By far the best souvenir that I bought in Luebeck is a biscuit cutter in the shape of the iconic Holstein Tor!
The shape has wonderful fairytale connatations (and gratifyingly generous proportions), and when the biscuits are generously slathered with white icing, it makes me think of how pretty Luebeck must be in the snow!
I use this cutter to make traditional spicy ginger biscuits before Christmas, and then we kick off the holiday celebrations by inviting around friends and their kids to decorate them.
Clearly I have well and truly embraced at least some aspects of German culture - if only the language came as easily!!!
Niederegger is the largest and best know marzipan company in Lubeck. Their store and cafe in the center of the Old Town are very popular, and great places to stop and visit. For serious shoppers, the factory outlet store is the place to go. It isn't well publicized, and not in the Old Town, but once you get here you'll be rewarded with a good selection of seconds, overruns and overstocked goods. We were only here once, but I imagine that like most factory outlets, the selection varies depending on what the company has available. There was more than enough selection to keep us happy. The prices are, of course, discounted from what you will find in the regular stores.
If you know anything about this city, you probably already know about its famous marzipan. Lubeck has been known for this tasty, almond based treat for generations, and trying some and buying more is often a reason in itself for many visitors to come here. Lübecker Marzipan-Speicher is not as well known as its world renowned, bigger competition, but a stop in the store is interesting and quite a different experience. It's not just a place to buy, but a place to have fun - or it surely seems set up to be that way. The shop is colorful, crowded, with imaginative and creative specialties. They even have a marzipan show, which we didn't go to, but must be a draw for some people.
What to pay: Average
One Lübeck specialty is Rotspon, a wine made from grapes processed and fermented in France and transported in wooden barrels to Lübeck, where it is stored, aged and bottled. The Lübeck wine trade dates back to Hanseatic times.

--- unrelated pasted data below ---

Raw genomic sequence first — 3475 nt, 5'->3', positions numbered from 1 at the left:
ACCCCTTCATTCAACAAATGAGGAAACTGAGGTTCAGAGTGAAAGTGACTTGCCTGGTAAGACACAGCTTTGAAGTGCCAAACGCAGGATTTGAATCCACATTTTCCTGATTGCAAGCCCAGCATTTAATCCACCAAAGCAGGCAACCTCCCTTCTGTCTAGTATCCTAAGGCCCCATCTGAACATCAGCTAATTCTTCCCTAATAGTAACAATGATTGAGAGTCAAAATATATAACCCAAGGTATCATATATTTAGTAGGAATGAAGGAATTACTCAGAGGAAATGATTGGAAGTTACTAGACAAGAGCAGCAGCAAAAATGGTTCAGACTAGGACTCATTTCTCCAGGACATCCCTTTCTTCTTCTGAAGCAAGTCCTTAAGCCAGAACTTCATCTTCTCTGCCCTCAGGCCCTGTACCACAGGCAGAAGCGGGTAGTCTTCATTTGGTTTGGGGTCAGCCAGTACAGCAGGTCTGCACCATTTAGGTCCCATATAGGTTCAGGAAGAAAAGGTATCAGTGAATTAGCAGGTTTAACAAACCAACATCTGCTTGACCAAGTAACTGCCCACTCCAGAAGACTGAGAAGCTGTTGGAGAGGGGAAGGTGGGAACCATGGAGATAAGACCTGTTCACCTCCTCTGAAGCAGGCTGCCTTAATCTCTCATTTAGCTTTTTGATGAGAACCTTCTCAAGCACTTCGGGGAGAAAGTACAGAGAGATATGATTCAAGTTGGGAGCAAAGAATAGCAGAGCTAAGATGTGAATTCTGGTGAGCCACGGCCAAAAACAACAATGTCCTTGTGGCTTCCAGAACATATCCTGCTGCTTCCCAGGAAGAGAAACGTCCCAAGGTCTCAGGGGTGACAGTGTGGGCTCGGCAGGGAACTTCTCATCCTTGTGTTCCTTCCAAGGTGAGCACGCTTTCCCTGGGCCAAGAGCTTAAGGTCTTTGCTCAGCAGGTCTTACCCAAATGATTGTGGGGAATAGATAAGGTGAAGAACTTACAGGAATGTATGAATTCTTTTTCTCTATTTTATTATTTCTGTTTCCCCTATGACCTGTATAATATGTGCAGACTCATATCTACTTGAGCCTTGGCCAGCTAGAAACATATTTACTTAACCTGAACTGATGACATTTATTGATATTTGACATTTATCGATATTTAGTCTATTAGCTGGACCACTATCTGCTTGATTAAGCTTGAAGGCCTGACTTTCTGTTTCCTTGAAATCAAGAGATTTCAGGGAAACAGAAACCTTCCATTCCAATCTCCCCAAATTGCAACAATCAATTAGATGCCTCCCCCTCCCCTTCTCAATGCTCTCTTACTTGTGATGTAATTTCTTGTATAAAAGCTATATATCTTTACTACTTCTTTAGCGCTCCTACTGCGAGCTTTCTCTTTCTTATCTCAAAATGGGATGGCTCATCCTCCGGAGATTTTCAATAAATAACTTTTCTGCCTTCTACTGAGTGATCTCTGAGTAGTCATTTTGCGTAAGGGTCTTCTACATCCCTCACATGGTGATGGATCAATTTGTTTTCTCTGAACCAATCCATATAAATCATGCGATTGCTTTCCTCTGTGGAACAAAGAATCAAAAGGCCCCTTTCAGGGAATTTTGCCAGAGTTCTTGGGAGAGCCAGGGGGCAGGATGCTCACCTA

When Lübeck was occupied in 1806 by the French the city's wine was served to the soldiers, and it is said that they liked this wine better here than what they had at home. Maybe it was something in the air, or the city's cellars. Regardless, you can now try for yourself and see what you think.
What to pay: Average for wine. I think a bottle was under 10 euro.
All across the city I came across many fashion stores and this particular photo I took because the background picture of the mannequins being that of the city attracted me. No idea about prices though.
What to buy: Fashion wear
The old salt storehouses or Salzspeicher have been converted into a Fashion store of women's clothes. I found them pretty nice and reasonable although did not buy any. Can just check out.
What to buy: All kinds of womenwear
If you have a sweet tooth and happen to visit Luebeck, Marzipan is a must in your shopping list. My apologies to those who really love it, I don't really like it, but people tell me that Niederegger is the best producer of Marzipans. You find a store just at the entrance of the St. Petri Kirche.
I avoid flower shops like the plague. If fact I try to enter one only twice a year ('er indoors Birthday and valentines day).
I was dragged, against my will I might add, into this one on Lubeck. My wife claims their arrangements were first-class and well priced.
I couln't give a tinker's cuss, but it might be of use to you if you happen to be in Lubeck and need to buy such things.
Niederegger Cafè is an institution in the city,where it's possible to buy marzipan,a perfect souvenir from Lubeck.On the second floor,there is a marzipan museum too,where it's possible to discover the history of this sweet speciality from its oriental origins to Lubeck city.
What to buy: If you visit Lubeck,you must buy the famous marzipan,sweet speciality of the city.
Even if you don't like marzipan (which I don't), the displays in the Niederegger shop are so amazing and so tempting that you'll end up buying some. There is also a nice cafe and a restaurant above the shop.